Descartes' Dualist Theory

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"Descartes' dualist theory of Mind and Body has difficulty explaining how the two interact. What is the problem? Explain and evaluate Descartes' attempts to overcome it."

René Descartes (1596-1650) is known as the "Founder of Modern Philosophy" and the "Cartesian Dualism" although he was also an outstanding mathematician and scientist for his time. Influenced by notable Western philosophers such as Plato and Aristotle, who maintained that man's intelligence could not be identified or be explained in terms of their physical body, he developed the idea that the mind is a nonphysical substance. Descartes was the first philosopher to clearly distinguish the mind from the brain. He believed that the brain was the seat of intelligence, whereas the mind was identified with consciousness and self-awareness. Descartes' most famous philosophical work is the Meditations on First Philosophy (1641). He formulated the mind/body problem in the form in which it still exists today, in the Sixth Meditation.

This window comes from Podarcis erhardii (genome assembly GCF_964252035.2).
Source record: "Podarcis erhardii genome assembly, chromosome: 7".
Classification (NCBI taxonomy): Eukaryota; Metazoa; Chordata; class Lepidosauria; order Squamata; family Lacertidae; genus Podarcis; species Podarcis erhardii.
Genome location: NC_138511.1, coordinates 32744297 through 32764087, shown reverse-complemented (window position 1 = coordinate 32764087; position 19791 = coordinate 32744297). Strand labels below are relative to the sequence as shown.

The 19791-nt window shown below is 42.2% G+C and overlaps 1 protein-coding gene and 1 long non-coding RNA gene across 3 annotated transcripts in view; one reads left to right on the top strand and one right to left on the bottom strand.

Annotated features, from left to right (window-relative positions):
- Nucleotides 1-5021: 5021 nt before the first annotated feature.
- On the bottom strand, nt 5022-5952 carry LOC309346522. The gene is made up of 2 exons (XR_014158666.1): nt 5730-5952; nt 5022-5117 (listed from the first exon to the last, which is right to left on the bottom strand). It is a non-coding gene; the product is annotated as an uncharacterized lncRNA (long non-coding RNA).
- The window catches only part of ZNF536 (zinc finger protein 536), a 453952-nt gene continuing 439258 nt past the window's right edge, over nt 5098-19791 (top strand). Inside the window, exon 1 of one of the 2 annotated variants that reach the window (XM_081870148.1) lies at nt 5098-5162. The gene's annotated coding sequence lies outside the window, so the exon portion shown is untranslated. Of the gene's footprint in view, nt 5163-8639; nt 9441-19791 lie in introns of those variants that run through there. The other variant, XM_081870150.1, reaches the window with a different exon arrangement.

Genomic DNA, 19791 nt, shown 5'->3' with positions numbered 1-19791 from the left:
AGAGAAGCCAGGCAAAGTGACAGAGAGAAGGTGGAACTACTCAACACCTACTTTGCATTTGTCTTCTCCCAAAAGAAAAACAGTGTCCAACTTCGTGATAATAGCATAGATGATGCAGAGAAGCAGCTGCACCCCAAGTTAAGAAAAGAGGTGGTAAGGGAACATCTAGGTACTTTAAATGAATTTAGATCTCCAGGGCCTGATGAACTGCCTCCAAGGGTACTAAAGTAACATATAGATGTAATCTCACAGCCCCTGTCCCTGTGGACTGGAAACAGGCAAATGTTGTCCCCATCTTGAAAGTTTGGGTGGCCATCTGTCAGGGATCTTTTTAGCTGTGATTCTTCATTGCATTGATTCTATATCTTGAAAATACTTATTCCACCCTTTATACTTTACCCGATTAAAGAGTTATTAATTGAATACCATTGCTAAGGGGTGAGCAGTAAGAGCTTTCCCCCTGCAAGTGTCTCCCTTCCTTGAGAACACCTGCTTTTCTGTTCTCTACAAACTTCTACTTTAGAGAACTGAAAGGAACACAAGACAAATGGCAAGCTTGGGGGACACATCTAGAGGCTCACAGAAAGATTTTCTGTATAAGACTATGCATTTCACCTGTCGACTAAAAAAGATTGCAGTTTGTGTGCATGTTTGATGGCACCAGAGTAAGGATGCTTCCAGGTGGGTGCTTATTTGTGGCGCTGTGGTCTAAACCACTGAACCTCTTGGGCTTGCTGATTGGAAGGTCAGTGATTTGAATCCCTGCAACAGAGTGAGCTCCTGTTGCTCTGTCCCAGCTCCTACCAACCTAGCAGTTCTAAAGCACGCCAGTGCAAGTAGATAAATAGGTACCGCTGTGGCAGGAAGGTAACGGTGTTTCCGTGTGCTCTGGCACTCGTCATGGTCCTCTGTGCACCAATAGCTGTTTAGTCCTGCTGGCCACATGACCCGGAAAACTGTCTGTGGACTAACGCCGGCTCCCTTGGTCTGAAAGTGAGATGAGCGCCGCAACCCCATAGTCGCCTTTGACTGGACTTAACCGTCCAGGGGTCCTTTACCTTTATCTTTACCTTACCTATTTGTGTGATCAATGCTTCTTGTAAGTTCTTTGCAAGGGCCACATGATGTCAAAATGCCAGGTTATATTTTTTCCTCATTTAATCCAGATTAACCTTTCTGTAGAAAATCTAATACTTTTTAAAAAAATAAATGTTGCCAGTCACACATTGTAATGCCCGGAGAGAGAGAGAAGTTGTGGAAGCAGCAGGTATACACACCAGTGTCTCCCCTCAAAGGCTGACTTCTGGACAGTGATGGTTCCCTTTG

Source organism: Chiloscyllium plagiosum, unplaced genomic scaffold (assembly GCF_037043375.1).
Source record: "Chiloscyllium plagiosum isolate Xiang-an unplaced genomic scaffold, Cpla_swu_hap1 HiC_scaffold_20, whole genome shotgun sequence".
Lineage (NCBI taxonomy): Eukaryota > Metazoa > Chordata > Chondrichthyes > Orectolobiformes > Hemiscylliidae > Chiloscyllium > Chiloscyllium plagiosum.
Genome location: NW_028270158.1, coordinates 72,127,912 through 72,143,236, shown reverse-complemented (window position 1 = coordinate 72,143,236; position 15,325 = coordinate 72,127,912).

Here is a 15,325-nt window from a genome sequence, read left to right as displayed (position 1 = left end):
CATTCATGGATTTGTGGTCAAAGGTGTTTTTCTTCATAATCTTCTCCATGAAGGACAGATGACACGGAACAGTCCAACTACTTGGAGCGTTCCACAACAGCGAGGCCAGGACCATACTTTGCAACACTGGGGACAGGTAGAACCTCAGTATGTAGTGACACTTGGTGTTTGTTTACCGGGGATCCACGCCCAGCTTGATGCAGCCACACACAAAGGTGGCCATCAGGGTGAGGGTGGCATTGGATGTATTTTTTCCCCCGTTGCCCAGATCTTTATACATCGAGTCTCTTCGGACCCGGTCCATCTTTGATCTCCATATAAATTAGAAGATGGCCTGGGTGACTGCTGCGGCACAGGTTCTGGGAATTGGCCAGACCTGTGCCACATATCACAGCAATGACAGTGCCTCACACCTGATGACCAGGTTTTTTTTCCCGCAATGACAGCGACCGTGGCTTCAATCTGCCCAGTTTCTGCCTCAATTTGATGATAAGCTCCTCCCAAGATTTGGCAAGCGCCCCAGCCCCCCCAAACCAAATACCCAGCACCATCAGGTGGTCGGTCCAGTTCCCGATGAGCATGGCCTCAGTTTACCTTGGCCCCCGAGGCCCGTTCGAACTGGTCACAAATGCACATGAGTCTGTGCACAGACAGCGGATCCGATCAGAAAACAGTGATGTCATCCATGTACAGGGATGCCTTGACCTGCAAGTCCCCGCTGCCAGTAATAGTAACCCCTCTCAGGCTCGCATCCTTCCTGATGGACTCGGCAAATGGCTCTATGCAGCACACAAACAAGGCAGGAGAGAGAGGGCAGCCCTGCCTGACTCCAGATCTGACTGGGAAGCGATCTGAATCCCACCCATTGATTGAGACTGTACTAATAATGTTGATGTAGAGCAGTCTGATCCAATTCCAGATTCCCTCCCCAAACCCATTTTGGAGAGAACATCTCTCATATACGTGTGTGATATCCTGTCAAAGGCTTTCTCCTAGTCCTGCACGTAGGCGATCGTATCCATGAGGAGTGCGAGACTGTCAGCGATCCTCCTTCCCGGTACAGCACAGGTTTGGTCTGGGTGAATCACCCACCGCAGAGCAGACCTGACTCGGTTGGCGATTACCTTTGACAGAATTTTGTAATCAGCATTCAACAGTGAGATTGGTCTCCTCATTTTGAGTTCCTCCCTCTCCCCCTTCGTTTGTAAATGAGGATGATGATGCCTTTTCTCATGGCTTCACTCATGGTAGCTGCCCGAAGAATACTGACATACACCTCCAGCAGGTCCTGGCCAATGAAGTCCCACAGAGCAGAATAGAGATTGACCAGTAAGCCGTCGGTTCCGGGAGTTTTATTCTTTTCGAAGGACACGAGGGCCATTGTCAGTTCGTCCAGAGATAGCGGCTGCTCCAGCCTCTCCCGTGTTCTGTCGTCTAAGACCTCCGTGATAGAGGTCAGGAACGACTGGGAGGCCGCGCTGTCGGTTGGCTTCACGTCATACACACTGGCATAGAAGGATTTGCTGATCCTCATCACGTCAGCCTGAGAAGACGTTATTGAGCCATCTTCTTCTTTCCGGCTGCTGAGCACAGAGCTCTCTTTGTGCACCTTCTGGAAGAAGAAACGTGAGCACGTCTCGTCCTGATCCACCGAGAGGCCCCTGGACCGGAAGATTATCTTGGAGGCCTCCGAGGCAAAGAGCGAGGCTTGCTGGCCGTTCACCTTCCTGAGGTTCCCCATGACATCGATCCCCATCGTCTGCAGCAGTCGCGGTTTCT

The problem
Before presenting the problem we need some background how Descartes defined the mind and the body. He explains in the Sixth Meditation that the mind is a non-extended thinking thing and that the body is an extended non-thinking thing. The definition he gave us was: "Now on the one hand I have a clear and distinct idea of myself, in so far as I am simply a thinking, non-extended thing; and on the other hand I have a distinct idea of body, in so far as this is simply an extended, non-thinking thing. And accordingly, it is certain that I am really distinct from my body, and can exist without it." (1986, p.54). Later on in the Sixth Meditation he makes an observation that the body is by its very nature always very divisible, while the mind is not. He gives us an example that if a foot or any other party of the body is cut off, nothing has been taken away from the mind. He states that the mind is something single and complete because...
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